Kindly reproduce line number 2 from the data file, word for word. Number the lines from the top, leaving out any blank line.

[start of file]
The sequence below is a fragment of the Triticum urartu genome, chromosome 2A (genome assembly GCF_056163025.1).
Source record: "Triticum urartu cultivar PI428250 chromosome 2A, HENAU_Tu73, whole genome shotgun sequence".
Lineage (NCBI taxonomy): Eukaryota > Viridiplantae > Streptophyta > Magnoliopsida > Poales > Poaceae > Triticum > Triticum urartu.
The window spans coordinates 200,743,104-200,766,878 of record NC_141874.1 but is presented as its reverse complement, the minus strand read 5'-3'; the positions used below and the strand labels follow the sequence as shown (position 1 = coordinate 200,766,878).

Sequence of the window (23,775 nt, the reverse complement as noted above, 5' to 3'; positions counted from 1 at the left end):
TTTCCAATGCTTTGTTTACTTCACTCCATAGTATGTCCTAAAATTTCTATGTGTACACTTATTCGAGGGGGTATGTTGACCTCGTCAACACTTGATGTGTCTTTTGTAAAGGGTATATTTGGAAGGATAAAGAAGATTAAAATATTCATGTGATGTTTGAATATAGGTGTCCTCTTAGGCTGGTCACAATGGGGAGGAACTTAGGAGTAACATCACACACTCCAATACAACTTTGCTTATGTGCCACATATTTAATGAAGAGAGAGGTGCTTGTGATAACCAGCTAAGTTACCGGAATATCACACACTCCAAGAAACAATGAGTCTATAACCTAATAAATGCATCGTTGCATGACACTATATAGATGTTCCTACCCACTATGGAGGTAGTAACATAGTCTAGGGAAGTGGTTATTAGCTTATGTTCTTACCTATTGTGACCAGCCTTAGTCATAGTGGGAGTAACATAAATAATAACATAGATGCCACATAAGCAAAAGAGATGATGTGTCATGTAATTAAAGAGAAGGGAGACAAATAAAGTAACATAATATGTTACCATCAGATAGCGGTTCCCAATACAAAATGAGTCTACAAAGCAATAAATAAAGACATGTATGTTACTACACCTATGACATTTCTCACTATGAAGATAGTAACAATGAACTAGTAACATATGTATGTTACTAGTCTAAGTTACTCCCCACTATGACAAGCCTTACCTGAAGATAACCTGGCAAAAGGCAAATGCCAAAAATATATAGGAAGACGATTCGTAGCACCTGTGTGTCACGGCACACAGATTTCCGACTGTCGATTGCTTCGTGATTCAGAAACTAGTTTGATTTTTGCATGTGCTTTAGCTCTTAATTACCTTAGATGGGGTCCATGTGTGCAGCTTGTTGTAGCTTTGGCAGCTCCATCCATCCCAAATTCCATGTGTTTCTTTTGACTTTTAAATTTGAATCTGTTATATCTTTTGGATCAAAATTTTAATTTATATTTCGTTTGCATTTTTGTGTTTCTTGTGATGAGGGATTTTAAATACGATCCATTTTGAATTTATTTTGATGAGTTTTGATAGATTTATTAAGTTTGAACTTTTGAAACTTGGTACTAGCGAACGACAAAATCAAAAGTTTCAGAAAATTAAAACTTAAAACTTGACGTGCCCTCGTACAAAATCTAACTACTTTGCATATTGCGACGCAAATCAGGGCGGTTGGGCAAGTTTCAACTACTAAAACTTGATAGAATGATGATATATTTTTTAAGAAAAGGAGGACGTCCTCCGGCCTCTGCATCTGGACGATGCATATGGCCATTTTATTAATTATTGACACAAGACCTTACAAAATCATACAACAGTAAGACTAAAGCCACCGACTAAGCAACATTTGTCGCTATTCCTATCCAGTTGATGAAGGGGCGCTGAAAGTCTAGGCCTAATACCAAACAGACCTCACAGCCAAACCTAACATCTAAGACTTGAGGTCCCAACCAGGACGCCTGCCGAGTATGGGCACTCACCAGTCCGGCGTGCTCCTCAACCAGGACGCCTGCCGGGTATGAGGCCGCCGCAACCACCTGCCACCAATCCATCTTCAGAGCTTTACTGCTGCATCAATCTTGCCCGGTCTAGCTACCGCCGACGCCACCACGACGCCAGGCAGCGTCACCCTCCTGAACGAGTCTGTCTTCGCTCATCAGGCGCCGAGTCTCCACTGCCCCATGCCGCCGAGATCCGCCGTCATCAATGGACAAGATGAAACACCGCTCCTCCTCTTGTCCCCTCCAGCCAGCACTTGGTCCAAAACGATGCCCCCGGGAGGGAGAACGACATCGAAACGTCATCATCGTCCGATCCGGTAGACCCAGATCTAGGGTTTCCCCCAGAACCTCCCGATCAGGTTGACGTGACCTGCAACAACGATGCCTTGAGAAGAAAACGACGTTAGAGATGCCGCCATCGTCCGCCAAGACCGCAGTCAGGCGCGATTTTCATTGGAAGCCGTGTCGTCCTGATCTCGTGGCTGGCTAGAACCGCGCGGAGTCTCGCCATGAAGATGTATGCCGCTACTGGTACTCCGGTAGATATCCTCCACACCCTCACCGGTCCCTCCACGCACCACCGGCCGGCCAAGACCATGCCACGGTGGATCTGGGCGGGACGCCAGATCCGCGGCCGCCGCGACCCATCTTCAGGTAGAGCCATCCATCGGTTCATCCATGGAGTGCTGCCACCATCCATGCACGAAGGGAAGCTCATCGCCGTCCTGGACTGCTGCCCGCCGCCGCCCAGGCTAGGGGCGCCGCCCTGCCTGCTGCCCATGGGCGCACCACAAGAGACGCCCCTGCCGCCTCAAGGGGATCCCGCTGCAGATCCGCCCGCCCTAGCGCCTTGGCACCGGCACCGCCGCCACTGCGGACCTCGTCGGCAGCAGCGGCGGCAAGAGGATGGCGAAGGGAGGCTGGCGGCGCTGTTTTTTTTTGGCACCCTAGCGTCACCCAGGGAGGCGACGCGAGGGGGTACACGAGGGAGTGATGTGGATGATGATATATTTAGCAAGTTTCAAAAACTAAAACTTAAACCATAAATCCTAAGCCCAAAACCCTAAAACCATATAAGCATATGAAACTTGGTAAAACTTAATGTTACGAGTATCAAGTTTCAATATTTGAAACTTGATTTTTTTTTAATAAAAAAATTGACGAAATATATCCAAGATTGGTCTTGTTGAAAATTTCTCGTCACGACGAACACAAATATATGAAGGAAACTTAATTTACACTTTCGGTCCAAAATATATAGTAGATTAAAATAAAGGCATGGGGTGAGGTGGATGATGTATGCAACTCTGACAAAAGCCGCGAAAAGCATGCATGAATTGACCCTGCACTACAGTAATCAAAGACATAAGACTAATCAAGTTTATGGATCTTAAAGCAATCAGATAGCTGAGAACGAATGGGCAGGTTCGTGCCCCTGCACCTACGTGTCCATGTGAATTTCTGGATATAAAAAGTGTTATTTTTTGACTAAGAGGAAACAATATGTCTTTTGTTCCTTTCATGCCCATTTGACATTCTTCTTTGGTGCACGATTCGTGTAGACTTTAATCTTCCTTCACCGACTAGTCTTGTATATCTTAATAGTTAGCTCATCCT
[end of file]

Source record: "Triticum urartu cultivar PI428250 chromosome 2A, HENAU_Tu73, whole genome shotgun sequence".